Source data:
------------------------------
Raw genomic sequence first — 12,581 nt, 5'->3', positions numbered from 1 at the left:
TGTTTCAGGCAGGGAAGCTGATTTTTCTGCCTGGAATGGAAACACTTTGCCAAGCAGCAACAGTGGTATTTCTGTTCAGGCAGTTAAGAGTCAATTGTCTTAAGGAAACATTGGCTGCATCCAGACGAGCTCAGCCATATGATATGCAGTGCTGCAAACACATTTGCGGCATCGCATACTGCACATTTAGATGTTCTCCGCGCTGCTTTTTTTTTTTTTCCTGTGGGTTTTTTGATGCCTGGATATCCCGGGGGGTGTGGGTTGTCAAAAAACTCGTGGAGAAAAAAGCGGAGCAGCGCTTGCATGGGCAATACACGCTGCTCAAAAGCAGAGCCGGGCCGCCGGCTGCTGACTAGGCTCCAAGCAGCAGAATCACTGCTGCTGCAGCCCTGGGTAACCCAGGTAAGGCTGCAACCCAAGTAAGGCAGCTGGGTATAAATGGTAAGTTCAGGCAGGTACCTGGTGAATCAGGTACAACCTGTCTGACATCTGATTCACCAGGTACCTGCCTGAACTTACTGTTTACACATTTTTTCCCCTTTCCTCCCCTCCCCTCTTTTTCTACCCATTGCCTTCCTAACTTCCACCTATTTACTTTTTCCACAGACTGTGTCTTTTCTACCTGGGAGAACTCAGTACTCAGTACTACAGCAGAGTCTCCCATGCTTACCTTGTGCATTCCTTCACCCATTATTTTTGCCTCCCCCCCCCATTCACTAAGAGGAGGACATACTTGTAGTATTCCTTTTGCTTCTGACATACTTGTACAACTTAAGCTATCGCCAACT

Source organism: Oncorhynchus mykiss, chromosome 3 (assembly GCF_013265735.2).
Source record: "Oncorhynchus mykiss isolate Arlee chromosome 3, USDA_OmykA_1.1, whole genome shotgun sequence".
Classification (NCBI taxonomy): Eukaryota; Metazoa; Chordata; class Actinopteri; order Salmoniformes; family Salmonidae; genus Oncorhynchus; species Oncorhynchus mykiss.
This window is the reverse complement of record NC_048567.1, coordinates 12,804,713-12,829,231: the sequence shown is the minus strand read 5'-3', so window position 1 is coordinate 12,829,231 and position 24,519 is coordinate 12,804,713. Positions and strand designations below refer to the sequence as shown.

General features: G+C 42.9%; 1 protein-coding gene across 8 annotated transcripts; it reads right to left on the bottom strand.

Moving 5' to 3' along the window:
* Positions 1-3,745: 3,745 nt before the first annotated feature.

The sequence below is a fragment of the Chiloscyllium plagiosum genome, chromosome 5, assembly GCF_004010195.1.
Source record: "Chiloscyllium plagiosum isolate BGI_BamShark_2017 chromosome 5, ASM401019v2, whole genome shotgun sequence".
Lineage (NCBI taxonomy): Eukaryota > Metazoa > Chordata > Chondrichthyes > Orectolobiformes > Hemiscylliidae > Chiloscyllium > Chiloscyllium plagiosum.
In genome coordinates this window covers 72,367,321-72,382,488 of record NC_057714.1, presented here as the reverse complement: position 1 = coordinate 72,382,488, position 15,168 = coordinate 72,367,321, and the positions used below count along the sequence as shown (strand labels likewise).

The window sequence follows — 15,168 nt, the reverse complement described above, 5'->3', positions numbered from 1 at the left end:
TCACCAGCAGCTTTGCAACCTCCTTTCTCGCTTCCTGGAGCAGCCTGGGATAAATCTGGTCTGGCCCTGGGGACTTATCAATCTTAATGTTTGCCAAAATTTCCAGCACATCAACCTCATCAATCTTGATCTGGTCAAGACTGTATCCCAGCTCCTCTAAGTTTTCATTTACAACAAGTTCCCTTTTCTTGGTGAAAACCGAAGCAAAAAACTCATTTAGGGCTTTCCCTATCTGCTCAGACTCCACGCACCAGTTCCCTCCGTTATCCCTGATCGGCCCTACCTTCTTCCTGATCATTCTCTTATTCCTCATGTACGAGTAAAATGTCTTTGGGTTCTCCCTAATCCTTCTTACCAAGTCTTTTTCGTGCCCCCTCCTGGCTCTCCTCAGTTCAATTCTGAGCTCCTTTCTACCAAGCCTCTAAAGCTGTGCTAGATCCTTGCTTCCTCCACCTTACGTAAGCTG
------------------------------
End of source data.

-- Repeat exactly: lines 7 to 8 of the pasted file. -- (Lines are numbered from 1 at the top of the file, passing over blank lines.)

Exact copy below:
General features: G+C 42.9%; 1 protein-coding gene across 8 annotated transcripts; it reads right to left on the bottom strand.

Moving 5' to 3' along the window: